3 Reasons Why You Shouldn’t Always Trust What Your Brain Is Telling You

Everyone mostly trusts what their brain tells them at any given moment. Trusting that our experiences are a true reflection of reality is so fundamental to being human that most of us go our whole lives without questioning our perceptions. But your brain doesn’t always tell you the truth.

It tries to tell you the truth, but sometimes, and in different ways, it just can’t reflect reality properly. In this article, I’m going to show you how, and why, your brain can get it wrong when creating your reality.

Reason 1 for not always trusting your brain: a broader introduction to “reality”

To understand how and why our brains don’t show us the world exactly as it is, you need to understand the bigger picture. In short: there’s much more to the world than our brains are aware of, and ever will be aware of.

Watch this video to see all the things that we’re missing when we look out at the world. From being able to pick up thermal images to seeing clearly in dark, deep, waters this video of animal vision shows that what humans see is not a full reflection of what’s out there.



So you can already see how there are lots of things about existence that our brains can’t perceive. With the help of things like thermal imaging cameras, we get to experience more of what’s out there, but there are other differences beyond vision.

For example, it’s possible to understand the physical world through sound instead of touch – bats and dolphins do this using echolocation. Other animals can use electromagnetism to work out what the world looks like; we use radio waves (radar) to do the same.

But there’s more…

…things like quantum mechanics and 10-dimensional space. I’m just going to explain a little bit about that last point. I don’t understand it properly at all, but here goes my explanation: we perceive life in 3d. An analogy would be thinking of the difference between 2-d space (e.g. a triangle drawn on a page: it has a horizontal plane and a vertical plane, but it has no depth) and 3-d space, which has the depth dimension.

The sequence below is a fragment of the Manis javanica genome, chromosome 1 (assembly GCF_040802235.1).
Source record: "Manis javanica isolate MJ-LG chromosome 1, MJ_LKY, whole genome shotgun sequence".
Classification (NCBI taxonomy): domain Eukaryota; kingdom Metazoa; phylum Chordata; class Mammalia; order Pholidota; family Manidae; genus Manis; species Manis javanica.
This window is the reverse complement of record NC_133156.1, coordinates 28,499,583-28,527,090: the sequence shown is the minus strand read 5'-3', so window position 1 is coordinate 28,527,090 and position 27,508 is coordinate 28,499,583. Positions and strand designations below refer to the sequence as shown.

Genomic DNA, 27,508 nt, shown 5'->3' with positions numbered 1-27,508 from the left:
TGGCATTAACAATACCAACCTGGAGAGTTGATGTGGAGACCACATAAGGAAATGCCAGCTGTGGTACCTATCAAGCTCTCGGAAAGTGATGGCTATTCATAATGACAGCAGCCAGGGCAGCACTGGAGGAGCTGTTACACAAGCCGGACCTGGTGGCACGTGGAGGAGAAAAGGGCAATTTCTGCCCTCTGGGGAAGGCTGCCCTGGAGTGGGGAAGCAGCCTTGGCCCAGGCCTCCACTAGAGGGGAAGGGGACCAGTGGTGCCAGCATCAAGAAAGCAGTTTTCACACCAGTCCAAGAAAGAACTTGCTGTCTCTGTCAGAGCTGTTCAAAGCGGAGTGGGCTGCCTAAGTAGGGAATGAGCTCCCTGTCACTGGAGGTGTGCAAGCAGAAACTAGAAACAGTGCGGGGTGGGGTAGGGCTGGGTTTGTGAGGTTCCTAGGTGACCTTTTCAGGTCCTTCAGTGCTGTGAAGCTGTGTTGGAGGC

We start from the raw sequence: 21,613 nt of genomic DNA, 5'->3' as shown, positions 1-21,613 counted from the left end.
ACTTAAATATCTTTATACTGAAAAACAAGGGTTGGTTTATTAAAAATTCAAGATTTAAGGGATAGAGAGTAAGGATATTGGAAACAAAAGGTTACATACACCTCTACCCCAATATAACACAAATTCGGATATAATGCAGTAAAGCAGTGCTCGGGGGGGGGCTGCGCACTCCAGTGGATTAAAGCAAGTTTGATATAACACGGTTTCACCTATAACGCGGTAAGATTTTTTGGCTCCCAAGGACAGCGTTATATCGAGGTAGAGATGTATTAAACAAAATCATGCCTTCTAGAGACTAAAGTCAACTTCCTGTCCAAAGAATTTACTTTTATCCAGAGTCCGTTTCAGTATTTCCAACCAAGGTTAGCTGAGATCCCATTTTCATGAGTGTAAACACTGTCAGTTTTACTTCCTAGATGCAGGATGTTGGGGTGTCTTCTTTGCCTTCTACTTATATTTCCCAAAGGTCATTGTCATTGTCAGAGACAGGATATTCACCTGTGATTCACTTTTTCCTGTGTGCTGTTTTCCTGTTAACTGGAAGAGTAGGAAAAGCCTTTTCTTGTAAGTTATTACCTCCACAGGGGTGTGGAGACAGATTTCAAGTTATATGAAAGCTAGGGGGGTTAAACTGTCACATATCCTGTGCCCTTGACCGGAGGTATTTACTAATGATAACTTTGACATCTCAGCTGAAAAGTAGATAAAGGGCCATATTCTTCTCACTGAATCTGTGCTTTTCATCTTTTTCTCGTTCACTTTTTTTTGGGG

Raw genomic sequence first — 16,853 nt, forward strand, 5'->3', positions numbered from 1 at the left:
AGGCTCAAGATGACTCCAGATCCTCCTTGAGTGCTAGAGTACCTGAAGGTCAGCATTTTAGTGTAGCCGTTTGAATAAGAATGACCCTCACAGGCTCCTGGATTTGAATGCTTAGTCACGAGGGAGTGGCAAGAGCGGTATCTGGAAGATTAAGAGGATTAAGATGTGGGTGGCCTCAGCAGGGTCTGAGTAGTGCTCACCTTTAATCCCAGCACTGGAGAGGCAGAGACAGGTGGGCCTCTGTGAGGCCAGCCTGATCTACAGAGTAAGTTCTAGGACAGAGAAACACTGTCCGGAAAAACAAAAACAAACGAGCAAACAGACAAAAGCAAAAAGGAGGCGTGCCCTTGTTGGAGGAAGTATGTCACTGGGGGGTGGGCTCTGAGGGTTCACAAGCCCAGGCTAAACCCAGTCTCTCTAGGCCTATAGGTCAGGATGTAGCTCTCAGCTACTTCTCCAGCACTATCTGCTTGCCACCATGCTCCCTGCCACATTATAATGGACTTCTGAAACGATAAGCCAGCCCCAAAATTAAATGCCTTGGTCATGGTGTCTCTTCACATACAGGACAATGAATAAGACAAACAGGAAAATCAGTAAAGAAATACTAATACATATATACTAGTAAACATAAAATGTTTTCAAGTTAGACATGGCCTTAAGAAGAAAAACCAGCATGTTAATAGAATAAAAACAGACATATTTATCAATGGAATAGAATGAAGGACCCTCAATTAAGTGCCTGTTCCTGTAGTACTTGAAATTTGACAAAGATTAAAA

Cleverer than me people think there are even more dimensions, and that they’re all curled up on themselves. We’re living in these dimensions, but we don’t know it, and if there was some sort of alien living in another dimension, the difference between how they see us would be just as pronounced as the difference that we see when looking at a 2-d triangle.

There’s a famous book about it by  Edwin Abbott Abbott, called Flatland” (published 1884). Here’s a helpful TED Talk about it:



And all of the above doesn’t account for all the things that we don’t know we don’t know, things we aren’t even aware of not knowing. There are no doubt plenty of things that are so far out of our ability to understand that the best that we can know about them is that there must exist things that we will never perceive or know about.  (I sound like Pinocchio from Shrek with this paragraph).

Bit mind bendy all that.


Reason 2 for not always believing your brain: it’s inventing parts of your vision

Everyone has a blind spot in their eyes. You might be aware of this if you’ve ever had the eye test where they give you a little clicker and you have to click each time you see a flashing light. They’re trying to work out how big your blind spot is – if it’s too big, it can be a sign that your optic nerve is swollen.

So we all have a blind spot where our optic nerve attaches to our retinas.

But think about this, if a part of your vision is blind, why isn’t there a patch of vision that’s empty? I don’t know about you, but I think I can see everything in my field of vision.

You’re not seeing the full picture. What’s actually happening is that your brain is filling in the blind spot from the stuff that it’s seeing around it. It’s making it up. You’re seeing a small patch of hallucination all the time. Hallucination might not be the right word, but it’s completely fabricated in your mind and doesn’t reflect reality at all – it reflects what’s around it, but not what’s actually there.

This is why you can be looking for something on a surface and not see it. Most of us have done that with small objects. You look down and the thing you’re expecting to see isn’t there, but then you look away and then back again and it’s suddenly back. Chances are that it was in your blind spot.

You can test it